SOME of Burnley’s most deprived areas may end up losing out on government cash after Tory Party chairman Grant Shapps admitted unlawfully signing off £35.5m. in grants.
Burnley Council had been allocated £1.4m. to demolish 732 homes as part of its housing regeneration strategy but, at a hearing at the High Court in London this week, a top judge ordered a judicial review after the grants, also awarded to 12 other local authorities, were challenged by heritage group Save Britain’s Heritage (SAVE).
Town hall chiefs could now be forced to repay the money or pledge to use it to refurbish existing homes.
The court heard Mr Shapps, when Minister for Housing, “had not been informed” his signature would mean large-scale demolition.
Government lawyers admitted that Mr Shapps’ decision was unlawful but argued it was all water under the bridge as much of the public money has already been spent by councils who should never have received it.
Save Britain’s Heritage insisted the cash had been paid in direct contravention of Mr Shapps’ promises to Parliament and councils should now be forced to repay the cash or allocate it to refurbishing homes previously targeted for demolition.
Mr Shapp is now facing embarrassment after Mrs Justice Lang ordered a full judicial review.
Mr Richard Harwood, for SAVE, said the campaign group agreed with Mr Shapps’ condemnation of the previous government’s policy as a recipe for destroying neighbourhoods and leaving families marooned in streets of condemned housing.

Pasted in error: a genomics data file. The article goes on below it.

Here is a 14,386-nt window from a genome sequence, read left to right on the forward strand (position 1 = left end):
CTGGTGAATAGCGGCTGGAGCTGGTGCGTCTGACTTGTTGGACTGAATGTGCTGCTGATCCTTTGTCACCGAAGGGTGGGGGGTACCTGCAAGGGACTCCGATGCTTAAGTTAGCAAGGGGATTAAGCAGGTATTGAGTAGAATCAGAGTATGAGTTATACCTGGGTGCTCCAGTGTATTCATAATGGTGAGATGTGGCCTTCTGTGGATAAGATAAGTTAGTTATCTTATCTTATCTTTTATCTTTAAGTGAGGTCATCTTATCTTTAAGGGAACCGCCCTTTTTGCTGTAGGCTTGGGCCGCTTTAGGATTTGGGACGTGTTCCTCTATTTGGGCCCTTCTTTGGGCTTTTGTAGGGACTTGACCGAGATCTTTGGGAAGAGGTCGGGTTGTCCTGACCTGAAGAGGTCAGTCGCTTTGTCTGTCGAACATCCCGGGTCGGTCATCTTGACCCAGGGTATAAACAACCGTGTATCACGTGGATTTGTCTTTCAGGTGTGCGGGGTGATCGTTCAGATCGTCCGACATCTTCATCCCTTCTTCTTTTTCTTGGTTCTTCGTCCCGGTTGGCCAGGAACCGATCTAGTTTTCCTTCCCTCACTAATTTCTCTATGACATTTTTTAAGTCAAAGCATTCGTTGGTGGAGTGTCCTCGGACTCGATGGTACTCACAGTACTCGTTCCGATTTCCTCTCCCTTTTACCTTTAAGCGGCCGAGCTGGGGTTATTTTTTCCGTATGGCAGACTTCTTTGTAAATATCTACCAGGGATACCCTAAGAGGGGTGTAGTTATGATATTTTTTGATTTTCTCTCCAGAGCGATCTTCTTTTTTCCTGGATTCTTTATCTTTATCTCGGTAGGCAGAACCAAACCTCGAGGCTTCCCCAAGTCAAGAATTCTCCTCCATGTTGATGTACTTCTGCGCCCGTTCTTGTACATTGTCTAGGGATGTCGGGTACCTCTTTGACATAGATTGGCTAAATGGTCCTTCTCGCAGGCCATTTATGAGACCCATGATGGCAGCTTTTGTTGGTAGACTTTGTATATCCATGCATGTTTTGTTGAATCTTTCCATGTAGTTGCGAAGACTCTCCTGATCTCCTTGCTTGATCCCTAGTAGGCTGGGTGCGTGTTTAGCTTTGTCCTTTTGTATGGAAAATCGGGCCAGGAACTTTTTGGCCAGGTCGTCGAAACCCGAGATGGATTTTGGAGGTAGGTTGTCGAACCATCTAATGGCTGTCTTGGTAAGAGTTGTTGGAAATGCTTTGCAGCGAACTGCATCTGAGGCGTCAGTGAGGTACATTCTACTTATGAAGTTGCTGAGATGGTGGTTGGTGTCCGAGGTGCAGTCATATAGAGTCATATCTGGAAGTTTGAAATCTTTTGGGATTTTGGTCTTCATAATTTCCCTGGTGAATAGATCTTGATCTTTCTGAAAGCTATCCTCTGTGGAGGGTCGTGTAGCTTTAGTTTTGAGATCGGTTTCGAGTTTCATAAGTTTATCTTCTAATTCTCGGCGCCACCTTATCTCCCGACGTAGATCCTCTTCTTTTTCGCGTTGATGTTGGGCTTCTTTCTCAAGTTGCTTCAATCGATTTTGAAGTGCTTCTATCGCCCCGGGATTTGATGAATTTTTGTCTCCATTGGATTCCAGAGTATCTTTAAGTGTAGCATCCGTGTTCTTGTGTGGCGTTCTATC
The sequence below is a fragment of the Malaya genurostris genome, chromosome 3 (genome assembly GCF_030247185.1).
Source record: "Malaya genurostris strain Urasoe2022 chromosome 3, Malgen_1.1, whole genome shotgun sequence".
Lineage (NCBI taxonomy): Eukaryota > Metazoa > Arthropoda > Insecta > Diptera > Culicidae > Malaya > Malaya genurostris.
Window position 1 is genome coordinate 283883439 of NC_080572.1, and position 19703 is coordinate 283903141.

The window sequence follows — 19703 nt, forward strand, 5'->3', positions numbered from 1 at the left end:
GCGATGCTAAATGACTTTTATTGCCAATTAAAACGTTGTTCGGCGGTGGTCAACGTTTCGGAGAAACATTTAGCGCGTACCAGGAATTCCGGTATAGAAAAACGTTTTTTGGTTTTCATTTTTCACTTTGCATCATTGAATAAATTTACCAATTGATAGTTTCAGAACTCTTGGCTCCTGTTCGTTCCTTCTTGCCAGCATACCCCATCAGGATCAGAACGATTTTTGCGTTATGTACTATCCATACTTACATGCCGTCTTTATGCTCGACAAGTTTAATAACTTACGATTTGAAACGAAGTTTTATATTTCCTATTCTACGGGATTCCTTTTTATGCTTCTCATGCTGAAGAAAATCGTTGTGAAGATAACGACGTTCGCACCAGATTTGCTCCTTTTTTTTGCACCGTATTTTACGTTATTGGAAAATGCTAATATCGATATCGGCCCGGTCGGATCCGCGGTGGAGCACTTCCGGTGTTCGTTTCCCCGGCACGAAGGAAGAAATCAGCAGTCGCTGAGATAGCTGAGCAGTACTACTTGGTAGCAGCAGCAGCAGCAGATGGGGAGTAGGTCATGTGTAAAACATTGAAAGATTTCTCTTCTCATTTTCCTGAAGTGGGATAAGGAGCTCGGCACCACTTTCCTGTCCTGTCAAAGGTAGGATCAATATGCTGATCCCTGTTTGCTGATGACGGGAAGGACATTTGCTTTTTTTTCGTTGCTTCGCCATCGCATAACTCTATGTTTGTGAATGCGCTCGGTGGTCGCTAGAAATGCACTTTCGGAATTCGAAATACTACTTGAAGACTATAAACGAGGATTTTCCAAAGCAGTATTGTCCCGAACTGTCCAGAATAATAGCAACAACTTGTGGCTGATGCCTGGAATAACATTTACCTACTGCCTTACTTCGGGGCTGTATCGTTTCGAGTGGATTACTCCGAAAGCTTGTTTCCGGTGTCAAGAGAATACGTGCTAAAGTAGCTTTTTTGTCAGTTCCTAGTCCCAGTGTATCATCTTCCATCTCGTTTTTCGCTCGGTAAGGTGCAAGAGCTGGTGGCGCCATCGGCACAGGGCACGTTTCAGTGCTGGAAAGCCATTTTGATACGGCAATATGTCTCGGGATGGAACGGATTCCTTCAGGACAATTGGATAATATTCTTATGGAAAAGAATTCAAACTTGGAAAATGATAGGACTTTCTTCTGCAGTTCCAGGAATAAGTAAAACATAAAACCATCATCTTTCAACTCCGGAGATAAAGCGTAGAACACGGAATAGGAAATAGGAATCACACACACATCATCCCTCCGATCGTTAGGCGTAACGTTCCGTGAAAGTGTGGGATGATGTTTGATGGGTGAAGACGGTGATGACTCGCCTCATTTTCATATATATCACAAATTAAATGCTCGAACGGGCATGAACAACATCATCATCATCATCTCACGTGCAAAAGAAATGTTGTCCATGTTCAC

Mr Harwood said the cash had been paid out by the Department for Communities and Local Government before Mr Shapps realised proposals put forward by the councils involved would result in demolition of more than 5,000 homes.
Mr Shapps agreed the scale of demolition involved across the North was “unacceptable given stated government policy.”
Government barrister Mr James Eadie QC said it would be “legally extremely problematic, if possible at all” to unravel the payments which had not been “ring-fenced.” Much of the money had already been spent or committed.
Mungo Wenban-Smith, representing three of the local authorities involved, said Burnley had spent about 65% of the cash.
Mr Harwood said the wrongly allocated grants should either be recouped from the councils or a condition imposed that they be spent on refurbishing properties.
Ordering an urgent hearing of SAVE’s judicial review challenge, Mrs Justice Lang said: “I have given careful consideration to the evidence. The claimant has established an arguable case. While recognising the difficulty of elements of the case, a full judicial review is in the public interest.”
After the hearing, Mr Mike Cook, the council’s director of economic regeneration, said: “This ongoing issue relates to the £1.4m. the council was allocated to implement our agreed housing regeneration strategy. We worked closely with colleagues from other councils in Pennine Lancashire to win this money for the region, to conclude aspects of the Elevate programme.
“We are currently on track to spend the money implementing the programme that was fully agreed and signed off by government.
“We are aware of the ongoing legal case being discussed by SAVE, this is a matter for government to address, and it would not be proper for us to comment further at this stage.”